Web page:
Reviewed by Ian Lipke
It is only when readers recall the weekly column in the London Observer from 1972 to 1982 that the puzzlement over Clive James’ title is explained. By comparison with that period the second decade of the twenty-first century is awash with television shows and series. Bingewatching is now ubiquitous. Netflix, Jack, box sets and so on becoming a total that is impressive by any standards. Clive James examines them for us, his agile brain and liquid tongue creating a book that is way beyond enjoyment.
Because he knows we care he takes the time to reassure us about his health issues but reports on it in his own way, linking his health to that of a main character in The West Wing. “I was able to function professionally almost as well as President Bartlett… whose undeclared disease did not inhibit him in his capacity to bomb the Middle East, outfox Chinese diplomats, or deal with the frightening facial mobility of Stockard Channing in a fit of anger” (3). Always the incisive wit in the tail of the statement. Hence, in relation to The Sopranos, he dismisses “the beautiful Adriana, whose only gift is for wondering why a fluttering of her eyelashes is not in itself sufficient to vacuum the carpets” (27).
James directs his attention over a broad span of television. The West Wing, the Sopranos, Saving Private Ryan, Band of Brothers, The Pacific, Homeland and The Game of Thrones form a representative collection. His most detailed focus is on Game of Thrones, while Pacific is dismissed as “at times the script sounds barely filmable” (55). He is disparaging of characters who don’t make the grade. In commenting on Christina Hendricks in the role of Joan Holloway he says that “she’s a parody, and even at the time she would have been thought of as too much” (129). Reviving The West Wing again – and possibly again since James’ command of the English language is always staggering and his quips instantly quotable, we come to the comment on Americans who “despite agonies of ideological guilt, …are under the constant pressure to believe that pulchritude is a social construct instead of a divine caprice – still find themselves obliged to obey the ancient and perhaps accursed Hollywood rule of putting attractive females on screen wherever possible” (83).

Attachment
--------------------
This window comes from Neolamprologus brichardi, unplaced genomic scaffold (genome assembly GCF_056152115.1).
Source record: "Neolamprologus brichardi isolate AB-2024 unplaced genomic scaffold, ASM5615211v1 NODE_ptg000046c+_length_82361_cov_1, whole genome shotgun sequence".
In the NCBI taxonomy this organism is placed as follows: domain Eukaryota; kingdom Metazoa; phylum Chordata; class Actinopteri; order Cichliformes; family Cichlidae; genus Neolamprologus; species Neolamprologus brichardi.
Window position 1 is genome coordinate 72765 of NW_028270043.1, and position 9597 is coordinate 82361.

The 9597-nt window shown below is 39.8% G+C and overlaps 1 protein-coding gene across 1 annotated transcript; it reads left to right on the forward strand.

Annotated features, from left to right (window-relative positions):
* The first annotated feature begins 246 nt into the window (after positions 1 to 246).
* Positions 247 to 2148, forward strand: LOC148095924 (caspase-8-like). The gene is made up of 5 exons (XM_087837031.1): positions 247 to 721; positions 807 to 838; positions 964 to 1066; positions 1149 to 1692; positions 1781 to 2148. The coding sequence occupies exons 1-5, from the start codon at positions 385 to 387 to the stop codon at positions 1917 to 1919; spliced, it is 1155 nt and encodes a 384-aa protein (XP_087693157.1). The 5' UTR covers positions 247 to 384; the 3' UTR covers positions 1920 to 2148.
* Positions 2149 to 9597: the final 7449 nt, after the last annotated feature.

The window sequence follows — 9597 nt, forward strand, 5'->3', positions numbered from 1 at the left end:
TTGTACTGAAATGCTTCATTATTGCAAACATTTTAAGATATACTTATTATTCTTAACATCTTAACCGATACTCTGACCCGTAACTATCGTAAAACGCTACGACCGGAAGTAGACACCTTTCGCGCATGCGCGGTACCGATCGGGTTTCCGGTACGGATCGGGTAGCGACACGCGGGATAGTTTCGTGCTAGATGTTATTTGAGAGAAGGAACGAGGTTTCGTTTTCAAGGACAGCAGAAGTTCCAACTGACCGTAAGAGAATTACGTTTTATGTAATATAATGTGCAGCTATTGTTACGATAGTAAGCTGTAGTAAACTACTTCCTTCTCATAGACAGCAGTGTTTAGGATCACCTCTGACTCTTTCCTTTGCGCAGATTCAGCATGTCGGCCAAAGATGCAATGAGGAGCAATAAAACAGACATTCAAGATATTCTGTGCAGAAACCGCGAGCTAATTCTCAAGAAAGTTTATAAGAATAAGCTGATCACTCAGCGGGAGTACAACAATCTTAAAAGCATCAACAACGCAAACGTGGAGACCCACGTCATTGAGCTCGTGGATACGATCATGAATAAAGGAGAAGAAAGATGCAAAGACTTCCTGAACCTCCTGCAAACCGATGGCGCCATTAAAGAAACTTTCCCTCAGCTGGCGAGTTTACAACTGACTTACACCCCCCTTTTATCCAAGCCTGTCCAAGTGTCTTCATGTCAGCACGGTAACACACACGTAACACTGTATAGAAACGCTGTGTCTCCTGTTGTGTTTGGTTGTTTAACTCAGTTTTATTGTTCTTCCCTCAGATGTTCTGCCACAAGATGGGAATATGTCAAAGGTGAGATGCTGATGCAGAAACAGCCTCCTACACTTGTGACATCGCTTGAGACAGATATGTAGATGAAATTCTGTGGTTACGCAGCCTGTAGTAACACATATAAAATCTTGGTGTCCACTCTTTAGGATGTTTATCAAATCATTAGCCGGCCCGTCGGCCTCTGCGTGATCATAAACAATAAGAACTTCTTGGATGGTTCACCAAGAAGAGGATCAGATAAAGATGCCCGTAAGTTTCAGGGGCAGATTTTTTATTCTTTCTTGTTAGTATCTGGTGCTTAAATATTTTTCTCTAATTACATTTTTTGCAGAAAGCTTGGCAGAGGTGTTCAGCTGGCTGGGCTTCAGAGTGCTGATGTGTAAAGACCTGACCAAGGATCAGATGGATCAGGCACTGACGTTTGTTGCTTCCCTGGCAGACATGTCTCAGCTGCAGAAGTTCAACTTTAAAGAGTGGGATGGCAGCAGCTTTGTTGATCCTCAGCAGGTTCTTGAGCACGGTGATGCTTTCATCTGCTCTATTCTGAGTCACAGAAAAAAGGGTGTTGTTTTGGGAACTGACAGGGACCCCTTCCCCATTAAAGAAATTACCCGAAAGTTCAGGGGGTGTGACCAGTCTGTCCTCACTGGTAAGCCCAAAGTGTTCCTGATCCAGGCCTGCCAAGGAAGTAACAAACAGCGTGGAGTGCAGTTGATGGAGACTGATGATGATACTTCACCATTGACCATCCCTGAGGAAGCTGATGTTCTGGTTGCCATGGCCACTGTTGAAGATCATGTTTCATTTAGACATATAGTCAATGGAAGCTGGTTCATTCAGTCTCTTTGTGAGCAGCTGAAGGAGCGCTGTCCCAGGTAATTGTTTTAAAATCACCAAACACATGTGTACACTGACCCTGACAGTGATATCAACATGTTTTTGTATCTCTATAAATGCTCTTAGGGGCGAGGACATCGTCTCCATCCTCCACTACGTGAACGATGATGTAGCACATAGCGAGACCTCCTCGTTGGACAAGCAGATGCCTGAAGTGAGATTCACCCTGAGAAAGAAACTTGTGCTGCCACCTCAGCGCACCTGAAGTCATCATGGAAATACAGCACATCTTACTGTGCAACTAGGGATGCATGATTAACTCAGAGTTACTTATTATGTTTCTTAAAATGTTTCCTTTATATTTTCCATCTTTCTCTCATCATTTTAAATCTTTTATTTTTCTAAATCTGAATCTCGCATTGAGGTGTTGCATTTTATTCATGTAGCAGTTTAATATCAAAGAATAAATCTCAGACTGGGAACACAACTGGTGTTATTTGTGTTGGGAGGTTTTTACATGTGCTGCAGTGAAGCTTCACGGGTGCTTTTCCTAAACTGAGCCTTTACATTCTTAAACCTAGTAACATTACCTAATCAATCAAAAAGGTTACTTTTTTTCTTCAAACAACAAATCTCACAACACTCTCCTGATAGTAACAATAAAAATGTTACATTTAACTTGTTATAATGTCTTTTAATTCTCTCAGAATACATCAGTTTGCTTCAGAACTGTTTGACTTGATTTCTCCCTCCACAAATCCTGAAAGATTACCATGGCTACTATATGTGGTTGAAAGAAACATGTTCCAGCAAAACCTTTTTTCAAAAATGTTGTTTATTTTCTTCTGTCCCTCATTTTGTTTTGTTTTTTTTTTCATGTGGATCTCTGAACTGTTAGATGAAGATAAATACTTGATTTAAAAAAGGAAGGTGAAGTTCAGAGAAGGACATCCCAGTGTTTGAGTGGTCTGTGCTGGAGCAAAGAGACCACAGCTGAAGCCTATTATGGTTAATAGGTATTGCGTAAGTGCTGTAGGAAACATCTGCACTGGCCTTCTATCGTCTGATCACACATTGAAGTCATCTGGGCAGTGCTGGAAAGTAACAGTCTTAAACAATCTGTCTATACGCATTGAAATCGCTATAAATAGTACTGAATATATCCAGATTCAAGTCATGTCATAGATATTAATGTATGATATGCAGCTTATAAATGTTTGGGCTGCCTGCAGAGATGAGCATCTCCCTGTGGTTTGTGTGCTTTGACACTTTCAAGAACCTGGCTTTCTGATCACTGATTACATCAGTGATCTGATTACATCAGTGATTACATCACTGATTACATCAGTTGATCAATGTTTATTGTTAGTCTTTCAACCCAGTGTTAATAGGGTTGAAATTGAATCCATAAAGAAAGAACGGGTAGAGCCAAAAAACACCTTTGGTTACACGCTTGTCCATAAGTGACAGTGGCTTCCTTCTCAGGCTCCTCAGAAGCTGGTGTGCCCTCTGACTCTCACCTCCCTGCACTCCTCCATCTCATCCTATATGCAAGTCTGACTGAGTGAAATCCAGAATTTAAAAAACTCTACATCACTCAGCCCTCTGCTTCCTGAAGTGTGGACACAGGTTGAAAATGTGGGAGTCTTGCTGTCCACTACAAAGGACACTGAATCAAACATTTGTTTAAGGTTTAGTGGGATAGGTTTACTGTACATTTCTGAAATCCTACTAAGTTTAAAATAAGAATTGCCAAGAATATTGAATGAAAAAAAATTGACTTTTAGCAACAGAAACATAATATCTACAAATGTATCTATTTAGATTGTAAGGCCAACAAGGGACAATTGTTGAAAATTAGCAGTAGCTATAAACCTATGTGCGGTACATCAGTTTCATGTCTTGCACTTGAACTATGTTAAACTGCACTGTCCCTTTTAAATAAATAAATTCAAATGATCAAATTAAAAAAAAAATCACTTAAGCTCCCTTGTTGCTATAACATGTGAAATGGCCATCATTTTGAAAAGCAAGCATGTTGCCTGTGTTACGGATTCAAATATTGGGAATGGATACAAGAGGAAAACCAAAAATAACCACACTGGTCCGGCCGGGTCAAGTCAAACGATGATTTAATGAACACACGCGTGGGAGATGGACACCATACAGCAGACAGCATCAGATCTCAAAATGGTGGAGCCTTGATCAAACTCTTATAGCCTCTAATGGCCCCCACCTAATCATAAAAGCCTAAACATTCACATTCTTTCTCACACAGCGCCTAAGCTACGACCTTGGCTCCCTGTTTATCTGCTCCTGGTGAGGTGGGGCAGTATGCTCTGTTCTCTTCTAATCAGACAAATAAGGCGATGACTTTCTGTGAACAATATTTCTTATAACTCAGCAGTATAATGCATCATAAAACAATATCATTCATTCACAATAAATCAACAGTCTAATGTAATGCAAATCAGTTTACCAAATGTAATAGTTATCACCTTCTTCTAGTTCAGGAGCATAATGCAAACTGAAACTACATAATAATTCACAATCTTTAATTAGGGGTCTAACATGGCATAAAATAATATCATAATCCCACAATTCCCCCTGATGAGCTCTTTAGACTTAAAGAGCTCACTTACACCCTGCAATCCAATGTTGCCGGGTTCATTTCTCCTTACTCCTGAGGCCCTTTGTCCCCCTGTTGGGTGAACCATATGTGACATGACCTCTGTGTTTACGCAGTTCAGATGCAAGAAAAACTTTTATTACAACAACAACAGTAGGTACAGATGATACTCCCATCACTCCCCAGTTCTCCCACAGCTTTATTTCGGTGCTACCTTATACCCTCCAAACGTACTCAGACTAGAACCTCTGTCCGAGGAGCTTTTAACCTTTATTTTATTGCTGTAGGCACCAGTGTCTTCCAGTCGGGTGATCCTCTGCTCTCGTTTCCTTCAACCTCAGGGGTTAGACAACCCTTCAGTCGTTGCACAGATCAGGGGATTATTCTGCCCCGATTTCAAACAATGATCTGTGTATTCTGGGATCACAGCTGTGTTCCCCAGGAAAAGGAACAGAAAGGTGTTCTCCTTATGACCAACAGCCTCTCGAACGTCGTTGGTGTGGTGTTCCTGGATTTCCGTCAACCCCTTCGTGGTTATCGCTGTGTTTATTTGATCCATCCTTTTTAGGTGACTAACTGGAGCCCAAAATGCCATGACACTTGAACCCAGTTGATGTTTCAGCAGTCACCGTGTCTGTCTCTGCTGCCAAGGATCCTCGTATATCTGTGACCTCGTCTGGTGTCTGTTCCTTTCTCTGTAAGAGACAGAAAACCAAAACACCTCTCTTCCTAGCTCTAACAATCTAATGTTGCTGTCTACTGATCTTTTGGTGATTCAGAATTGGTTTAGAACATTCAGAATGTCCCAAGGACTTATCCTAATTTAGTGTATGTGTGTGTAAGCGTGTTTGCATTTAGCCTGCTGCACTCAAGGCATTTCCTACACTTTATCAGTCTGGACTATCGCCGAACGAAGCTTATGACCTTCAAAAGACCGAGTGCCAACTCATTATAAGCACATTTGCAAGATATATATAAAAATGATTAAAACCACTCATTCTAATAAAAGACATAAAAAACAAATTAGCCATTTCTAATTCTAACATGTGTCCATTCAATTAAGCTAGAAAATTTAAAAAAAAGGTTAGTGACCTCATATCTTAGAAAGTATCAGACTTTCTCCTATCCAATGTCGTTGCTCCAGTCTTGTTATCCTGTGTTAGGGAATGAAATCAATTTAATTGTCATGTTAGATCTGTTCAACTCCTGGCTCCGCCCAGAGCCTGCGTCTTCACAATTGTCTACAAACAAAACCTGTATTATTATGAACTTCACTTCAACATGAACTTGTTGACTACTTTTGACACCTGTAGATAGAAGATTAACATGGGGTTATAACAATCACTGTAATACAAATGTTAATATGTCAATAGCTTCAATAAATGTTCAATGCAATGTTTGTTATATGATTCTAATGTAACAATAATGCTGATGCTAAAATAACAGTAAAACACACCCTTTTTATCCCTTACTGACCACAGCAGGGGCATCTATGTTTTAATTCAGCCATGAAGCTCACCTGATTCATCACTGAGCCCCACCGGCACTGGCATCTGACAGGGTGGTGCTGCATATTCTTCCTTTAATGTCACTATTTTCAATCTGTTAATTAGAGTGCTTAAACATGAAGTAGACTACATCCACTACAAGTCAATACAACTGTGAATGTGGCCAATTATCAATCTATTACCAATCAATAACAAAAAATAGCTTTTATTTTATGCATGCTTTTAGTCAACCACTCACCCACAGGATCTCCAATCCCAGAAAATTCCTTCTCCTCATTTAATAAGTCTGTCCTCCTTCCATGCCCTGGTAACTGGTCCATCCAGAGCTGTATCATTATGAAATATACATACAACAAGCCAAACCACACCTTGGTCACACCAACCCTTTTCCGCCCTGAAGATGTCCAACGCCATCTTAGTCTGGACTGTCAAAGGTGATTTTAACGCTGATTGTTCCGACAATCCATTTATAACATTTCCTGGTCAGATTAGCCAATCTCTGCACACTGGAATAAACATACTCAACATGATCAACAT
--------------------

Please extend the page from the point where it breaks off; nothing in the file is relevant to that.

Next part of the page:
There are judgments that can be described only as beautiful. In Band of Brothers the exhausted medic Eugene Roe, played by Shane Taylor, looks for a particular nurse but finds her gone. “Her mere absence, registered in a few shots, has as much impact as the grand total of all the battle scenes set in the Hurtgen forest” (47), a glowing tribute to the cinematographer, director and the star of the scene being described. Even more it opens to us the full impact of the absent nurse. In Saving Private Ryan James throws his mantle of approval over the ‘extras’, some of whom he labels superb. “Try watching the climactic scenes in the village without becoming a fan of Edith Piaf” (46) he challenges.
As has been hinted in various ways Clive James creates an analysis of The Game of Thrones as a very impactful statement. Teasing the reader with his descriptions of the temptation to open the box and play the disks therein while not submitting to the easy taunts of his granddaughter to view the Thrones disks he eventually gives in, and begins a thoughtful, well balance expose of the series. There is much about the episodes he finds exciting and worthwhile. His eyes wander across a landscape of bare breasts, Brazilians, and open sex but thankfully, he asserts, the Hollywood convention of not showing penises holds good. He explores the characters and comments on their effectiveness.
James riotous comments on one of the female leads in his chapter Ariadne’s Labyrinth had me laughing out loud. “Superbly equipped by the cold edges of her classically sculptured looks to incarnate the concept of a femme fatale, Lena Headley beams Cersei [Lannister’s] radiant malevolence” (154). In a tone that almost worships the creation and projection of the character, James writes, “In a cast list where almost everyone stands out, the evil queen Cersei Lannister stands out most among the women, for she combines stately grace with limitless evil in just the right mixture to scare a man to death while rendering him helpless with desire” (154). James compares this queen to Proust’s mother who would not climb the stairs to kiss her son good night. In James’ view, failure of this queen to climb the stairs is a big plus.
The series Game of Thrones is faultlessly analysed and prodigiously reported upon. It is the series upon which he expends considerable thought. However it is impossible to pick anywhere in Play All where the commentator’s description falls down. It is a wonderful insight into a wonderful writer and I urge all readers to obtain a copy. It is truly a treasure.
By Clive James
Yale University Press